Meet the Guiding Designer behind Simply Shetland: Gudrun Johnston

Jimmy Beans Wool recently welcomed Jamieson’s of Shetland yarn into our warehouse for all of you to shop! Alongside Jamieson’s is Simply Shetland, the exclusive North American wholesale distributor of the classic wools. Laura (a.k.a. Jimmy!) is a part of the brand’s guiding team along with Brand Director, Gudrun Johnston, a Shetland-born, US-Based knitwear designer with a passion for fair isle fashion! To get to know the Shetland Trader herself, we spoke with Gudrun on all things fiber!


When did you start working with Jamieson’s of Shetland and what do you love most about their yarns?

I was using Jamieson’s yarn early on in my knitting obsession. My parents retired back to Shetland around the same time that I started to get into designing so I was able to visit the mill (which is just down the road from them) and load up on yarn. My mum designed knitwear in Shetland in the 1970s and I wore a lot of those things as a kid when living there. Some of my earliest “designs” were based off of those items which I recreated for my own kids in Jamieson’s yarn.

One of the things I love about Jamieson’s yarn is the abundance of colors you get to pick from. I also love the organic nature of the yarn. It’s warm, lofty, light and authentic. 

How do you incorporate traditional Shetland knitting into your designs?

I feel very fortunate that my entry into knitwear designing coincided with my parents’ return to Shetland. It was a natural step for me to explore the knitting heritage there as I started to experiment with my own design work. Initially I focused on the lace traditions and my first self published book used shetland lace as the groundwork for inspiration in that collection. I took lace patterns and used them in a more modern context. I have also been long fascinated by the traditional Shetland haps (shawls). I favor the modern construction method when knitting these shawls (which is less common in Shetland) and have used it as a launching point for many other shawl designs that I have created over the years.

Using Fair Isle in my designing came a little later for me but is now a huge obsession. Again I am typically not using super traditional approaches when designing colorwork but instead finding ways to integrate patterns that suit my aesthetic.


For your latest edition of Shetland Trader, where did you get the inspiration to use 1970s silhouettes? Why did you love these silhouettes?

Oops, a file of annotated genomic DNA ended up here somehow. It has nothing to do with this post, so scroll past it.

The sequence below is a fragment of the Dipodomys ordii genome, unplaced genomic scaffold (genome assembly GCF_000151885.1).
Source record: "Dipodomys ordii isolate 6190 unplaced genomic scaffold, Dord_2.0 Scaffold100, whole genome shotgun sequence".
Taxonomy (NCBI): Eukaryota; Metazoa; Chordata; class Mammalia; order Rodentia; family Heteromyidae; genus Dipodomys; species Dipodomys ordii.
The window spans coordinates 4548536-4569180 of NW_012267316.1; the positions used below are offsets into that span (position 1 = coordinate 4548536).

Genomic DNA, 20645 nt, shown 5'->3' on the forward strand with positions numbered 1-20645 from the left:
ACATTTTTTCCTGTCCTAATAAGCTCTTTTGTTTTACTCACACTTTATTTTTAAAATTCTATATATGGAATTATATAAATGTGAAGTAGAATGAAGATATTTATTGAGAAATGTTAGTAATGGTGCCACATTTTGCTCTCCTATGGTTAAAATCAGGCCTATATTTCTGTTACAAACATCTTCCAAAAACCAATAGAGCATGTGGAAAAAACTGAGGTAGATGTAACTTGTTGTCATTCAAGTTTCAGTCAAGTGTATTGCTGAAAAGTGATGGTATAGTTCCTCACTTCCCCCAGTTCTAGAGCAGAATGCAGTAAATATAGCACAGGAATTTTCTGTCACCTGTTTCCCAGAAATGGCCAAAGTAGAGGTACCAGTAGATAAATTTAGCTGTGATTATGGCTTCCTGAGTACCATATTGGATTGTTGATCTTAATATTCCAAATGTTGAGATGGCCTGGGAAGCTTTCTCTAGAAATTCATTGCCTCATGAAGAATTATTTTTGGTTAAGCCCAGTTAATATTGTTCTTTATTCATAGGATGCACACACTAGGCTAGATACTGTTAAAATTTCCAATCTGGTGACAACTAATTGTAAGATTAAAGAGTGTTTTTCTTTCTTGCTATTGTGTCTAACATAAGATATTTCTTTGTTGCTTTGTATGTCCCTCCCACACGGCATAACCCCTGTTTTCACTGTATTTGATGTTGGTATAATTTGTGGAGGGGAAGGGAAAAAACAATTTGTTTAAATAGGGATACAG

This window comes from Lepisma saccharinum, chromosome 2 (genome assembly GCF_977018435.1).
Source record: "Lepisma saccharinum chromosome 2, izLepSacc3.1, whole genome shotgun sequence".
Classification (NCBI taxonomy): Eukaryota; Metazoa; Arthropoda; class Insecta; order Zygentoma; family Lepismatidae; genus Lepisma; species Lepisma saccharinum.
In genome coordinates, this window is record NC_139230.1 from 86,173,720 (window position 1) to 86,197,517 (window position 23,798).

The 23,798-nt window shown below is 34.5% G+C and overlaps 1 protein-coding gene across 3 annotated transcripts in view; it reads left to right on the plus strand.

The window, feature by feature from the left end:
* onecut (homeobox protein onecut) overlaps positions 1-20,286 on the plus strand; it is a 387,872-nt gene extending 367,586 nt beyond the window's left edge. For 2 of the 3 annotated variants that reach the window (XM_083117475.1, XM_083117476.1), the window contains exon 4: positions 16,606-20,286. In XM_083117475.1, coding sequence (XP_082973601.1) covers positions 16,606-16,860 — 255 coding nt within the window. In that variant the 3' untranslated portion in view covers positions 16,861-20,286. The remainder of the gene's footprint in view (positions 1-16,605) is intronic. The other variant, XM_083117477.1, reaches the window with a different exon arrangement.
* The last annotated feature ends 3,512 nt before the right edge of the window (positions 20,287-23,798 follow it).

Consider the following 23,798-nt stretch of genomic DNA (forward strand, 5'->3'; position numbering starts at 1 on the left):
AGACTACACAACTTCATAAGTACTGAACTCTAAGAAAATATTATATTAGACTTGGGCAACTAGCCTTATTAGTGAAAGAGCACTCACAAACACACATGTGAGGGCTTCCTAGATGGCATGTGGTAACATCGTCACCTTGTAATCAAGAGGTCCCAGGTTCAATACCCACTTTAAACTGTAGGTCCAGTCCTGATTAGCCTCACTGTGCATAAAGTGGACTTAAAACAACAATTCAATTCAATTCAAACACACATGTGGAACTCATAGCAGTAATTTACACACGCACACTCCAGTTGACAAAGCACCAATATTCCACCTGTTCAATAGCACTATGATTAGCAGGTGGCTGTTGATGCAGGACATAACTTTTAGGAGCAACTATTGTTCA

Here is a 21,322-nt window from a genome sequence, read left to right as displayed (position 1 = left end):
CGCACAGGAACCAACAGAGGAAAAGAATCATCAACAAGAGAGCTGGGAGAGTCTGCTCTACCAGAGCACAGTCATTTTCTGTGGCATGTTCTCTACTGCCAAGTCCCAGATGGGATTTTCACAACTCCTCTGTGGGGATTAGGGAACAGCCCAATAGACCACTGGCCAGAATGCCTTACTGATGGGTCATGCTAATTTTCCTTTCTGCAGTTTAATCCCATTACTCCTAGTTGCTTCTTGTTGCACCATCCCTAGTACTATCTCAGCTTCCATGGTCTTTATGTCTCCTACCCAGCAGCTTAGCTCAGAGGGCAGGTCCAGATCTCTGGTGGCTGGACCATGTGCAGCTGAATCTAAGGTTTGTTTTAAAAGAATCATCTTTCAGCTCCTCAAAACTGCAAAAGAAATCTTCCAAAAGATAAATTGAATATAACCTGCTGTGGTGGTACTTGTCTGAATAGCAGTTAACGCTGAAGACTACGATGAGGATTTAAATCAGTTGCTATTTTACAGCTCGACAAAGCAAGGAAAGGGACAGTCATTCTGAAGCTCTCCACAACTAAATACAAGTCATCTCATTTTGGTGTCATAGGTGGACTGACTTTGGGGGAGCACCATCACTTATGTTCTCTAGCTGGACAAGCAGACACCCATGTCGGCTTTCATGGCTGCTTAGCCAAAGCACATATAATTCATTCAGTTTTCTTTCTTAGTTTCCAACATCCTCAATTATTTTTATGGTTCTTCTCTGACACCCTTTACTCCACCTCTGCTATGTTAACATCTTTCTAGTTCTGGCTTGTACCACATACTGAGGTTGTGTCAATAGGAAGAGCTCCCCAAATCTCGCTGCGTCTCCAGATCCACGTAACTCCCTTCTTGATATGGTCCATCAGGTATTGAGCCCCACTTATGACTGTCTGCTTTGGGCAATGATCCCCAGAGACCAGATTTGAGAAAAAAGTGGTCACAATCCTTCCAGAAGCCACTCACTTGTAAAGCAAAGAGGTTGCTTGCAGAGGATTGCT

That entire collection is based on knitwear that my mum designed in Shetland in the 70s. So she is the inspiration there. This book was a way to pay homage to her unique approach to Shetland knitting traditions. Although these designs have a retro feel they are still of appeal to today’s audience. One thing I did include in that collection is the option to swap out any elements that might not be to one’s taste. So there are straight sleeves instead of balloon sleeves instructions for example. You can pick and choose! 

What do you love the most about fair isle knitting?

I don’t think there is any one element that I could pinpoint. I love everything about it!

I get excited to take out my stash of shetland yarn and pull colors that are of appeal in that moment. This process might happen quickly or I may spend quite some time shifting the balls around until I get what I hope is a pleasing palette. Then the next fun part is seeing how these colors end up actually interacting in the knitting. There are so many possibilities of how to combine colors and sometimes you just have to get knitting to see what will actually work. Even the Shetland experts swatch!. 

If you could be any of the 225 colors of Spindrift, what color would you be and why?

This is a fun question but also incredibly hard to answer! I am going to say Mirry Dancers as it is a shade I used recently and found to be full of surprises!

Mirry Dancers is a Shetland term for the northern lights which can be seen in Shetland in the winter months. This shade is a very dark inky blue with occasional flecks of green and purple hues which hint at the elusive and playful nature of the Aurora Borealis. 

I chose this shade as the main color for a second version of my Melby hat and gave it to my husband for Christmas (which means it’s also for me)!

Pictured is the Melby Hat showing the original, lighter color design underneath and the version Gudrun knit for her husband on top.

Click here to shop Jamieson’s!

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Written by murat

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